Poop piki piki for my biogas system

Piki piki means motorbike in Kiswahili

This gadget was created to solve a real problem with biogas – getting the dung to the system quickly and efficiently. Motorbikes are the taxi’s of Africa so why not? Before I tell you about the above gadget I just want to remind you about the problems we have been having to solve to get the biogas to work at home.

Installing biogas at home has a real experience in afrigadget – we have figured out by trial and error how to get the gas under pressure –

At first we tried using water pressure, but when we stepped back and looked at it we realized that it really wasn’t simple or appropriate for bush applications ..

In fact, all we needed to do was to put pressure on the bags.

The pressure wasn’t enough to run the stove until we modified the stove jets by enlarging them slightly.

Next we had to figure out how to get the dung to my digester – you see I don’t own cows but my neighbors who live a few kilometers away do and are selling it at a very nice rate of Ksh 50 (70 US cents) for two large buckets . The owners are happy to see the dung as it  accumulates in the nighttime stockades and attracts annoying flies that carry diseases if left on the land.

The problem I face is common to many folks around here, we rent houses  but we don’t have livestock. But there are huge cattle farms around us. So Dominic came up with a solution that creates jobs and moves poop quickly and efficiently.

So we went to the local juakali welder on the roadside to create a dungmobile ..a trailer designed specially for cow dung!

We tested it with a human load to ensure it is balanced … each bucket weighs about 50 kg.

And the first delivery arrived without a problem! 🙂  Big Thanks to Dominic Wanjihia who seems to always have a simple solution to any problem.

I know you are wondering, if it’s that easy, then why doesn’t everyone use biogas?

Now that I’ve got biogas running my kitchen I wonder why so few people have done so in Kenya. There are countless articles, publications, websites and people who will tell you that biogas is the most economical and environmentally sustainable way to produce energy. In fact, the benefits of Biogas have been known for tens of years, and hundreds of systems have been built in Kenya. But it hasn’t really taken off –  few of the installed systems are actually working and the uptake of biogas systems at a domestic level has been slower than slow – it’s virtually non-existent.  A review of biogas in Kenya reports that technical breakdowns has discouraged uptake but the main limiting factor is cost.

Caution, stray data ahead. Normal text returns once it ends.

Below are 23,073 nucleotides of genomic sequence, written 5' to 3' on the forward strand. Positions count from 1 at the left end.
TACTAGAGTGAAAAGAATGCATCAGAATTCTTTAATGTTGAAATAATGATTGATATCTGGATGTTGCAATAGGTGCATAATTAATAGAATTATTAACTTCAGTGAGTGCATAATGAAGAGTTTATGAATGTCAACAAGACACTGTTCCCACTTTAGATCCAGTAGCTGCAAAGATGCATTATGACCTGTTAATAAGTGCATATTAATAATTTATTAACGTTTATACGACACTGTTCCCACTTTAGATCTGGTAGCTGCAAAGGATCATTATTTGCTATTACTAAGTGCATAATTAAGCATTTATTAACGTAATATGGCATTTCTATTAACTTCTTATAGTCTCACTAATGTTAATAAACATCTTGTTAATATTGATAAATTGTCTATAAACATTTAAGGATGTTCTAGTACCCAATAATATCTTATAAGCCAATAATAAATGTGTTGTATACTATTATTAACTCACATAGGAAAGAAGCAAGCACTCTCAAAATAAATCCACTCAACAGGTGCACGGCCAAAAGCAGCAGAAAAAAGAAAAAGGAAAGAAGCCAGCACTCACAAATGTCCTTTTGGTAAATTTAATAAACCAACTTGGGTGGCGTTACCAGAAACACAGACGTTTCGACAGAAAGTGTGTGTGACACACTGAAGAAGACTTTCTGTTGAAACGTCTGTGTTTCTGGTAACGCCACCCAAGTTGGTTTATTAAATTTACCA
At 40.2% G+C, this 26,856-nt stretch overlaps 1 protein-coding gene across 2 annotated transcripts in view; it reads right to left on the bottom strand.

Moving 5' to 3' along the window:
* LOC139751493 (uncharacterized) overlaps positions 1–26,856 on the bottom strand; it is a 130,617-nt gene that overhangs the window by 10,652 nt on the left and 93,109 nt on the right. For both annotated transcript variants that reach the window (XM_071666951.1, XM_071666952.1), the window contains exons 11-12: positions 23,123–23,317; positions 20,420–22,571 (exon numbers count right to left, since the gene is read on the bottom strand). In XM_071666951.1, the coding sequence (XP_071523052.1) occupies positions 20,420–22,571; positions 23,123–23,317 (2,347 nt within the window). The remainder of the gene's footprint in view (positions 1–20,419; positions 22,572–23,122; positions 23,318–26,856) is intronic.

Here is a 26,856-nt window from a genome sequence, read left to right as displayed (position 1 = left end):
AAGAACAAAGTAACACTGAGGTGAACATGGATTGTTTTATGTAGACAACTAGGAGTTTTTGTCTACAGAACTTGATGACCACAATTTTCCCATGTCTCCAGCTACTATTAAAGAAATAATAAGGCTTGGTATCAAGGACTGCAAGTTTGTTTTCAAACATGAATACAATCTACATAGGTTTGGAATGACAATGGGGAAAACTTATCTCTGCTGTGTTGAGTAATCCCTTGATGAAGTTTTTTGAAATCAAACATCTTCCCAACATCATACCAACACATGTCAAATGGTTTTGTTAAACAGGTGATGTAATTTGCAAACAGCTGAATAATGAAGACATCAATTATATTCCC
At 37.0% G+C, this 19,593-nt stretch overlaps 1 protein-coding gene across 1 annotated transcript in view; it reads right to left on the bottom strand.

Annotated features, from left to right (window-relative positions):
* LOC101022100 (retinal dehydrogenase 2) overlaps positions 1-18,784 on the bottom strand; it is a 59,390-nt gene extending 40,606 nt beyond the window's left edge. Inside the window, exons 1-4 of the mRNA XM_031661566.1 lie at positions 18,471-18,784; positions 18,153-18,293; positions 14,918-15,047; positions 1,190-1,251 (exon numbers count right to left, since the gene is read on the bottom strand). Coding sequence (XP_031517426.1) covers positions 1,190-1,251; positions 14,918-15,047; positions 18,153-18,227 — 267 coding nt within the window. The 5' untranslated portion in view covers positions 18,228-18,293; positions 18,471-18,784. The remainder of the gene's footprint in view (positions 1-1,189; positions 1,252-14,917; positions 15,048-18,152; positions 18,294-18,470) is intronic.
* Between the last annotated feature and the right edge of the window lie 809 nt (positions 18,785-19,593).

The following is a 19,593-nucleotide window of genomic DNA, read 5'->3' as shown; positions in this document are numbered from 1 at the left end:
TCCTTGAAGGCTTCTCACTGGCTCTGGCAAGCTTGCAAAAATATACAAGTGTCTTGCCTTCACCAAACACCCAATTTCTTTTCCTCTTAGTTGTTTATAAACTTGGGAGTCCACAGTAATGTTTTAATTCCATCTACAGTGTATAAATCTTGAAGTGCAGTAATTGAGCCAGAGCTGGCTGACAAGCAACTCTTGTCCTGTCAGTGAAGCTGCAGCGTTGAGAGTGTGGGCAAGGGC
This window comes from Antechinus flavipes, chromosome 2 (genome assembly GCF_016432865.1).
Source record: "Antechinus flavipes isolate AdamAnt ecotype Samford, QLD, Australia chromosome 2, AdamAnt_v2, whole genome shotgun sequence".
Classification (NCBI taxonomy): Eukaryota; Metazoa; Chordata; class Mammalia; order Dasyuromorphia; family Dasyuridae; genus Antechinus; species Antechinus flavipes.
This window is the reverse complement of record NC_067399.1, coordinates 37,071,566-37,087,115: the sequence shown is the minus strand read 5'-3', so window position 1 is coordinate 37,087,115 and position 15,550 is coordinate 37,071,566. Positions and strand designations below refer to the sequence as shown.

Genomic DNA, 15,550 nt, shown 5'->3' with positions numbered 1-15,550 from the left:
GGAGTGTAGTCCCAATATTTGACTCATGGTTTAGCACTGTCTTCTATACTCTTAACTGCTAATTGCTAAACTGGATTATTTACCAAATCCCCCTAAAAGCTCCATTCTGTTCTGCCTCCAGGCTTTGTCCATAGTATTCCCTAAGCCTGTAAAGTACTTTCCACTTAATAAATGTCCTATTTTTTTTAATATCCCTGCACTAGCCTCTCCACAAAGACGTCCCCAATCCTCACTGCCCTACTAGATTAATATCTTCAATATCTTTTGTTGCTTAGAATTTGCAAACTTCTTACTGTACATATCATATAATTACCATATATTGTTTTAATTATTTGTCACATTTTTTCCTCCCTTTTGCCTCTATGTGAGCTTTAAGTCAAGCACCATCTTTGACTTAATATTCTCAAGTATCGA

Here’s a simple comparison of costs – from continuing using charcoal/fuelwood or Kerosene and LPG to using various biogas options.

Options Cost (US$ ) Time to install (days) Labour Maintenance Durability
Fixed dome 1,500 – 2000 21 5 people Low Decades
Floating top 2,000 – 3,500 21 5 people Low Decades
Flexi bag envelope 400 1 1 person Low 10 – 15 years
Fuelwood  or LPG cylinders 200 (per year) 0 0 low Decades

For a simpleton like me these figures are immediately revealing – it takes 2 years to pay off a flexibag digester after which domestic fuel is free for at least the next 10 – 13 years. For the underground systems you have got to be  hugely rich, or suffering from environmental guilt to make the decision to switch to biogas – from an economic perspective it will take 10 to 20 years to pay back. You could grow your own trees and make your own charcoal  in that time frame….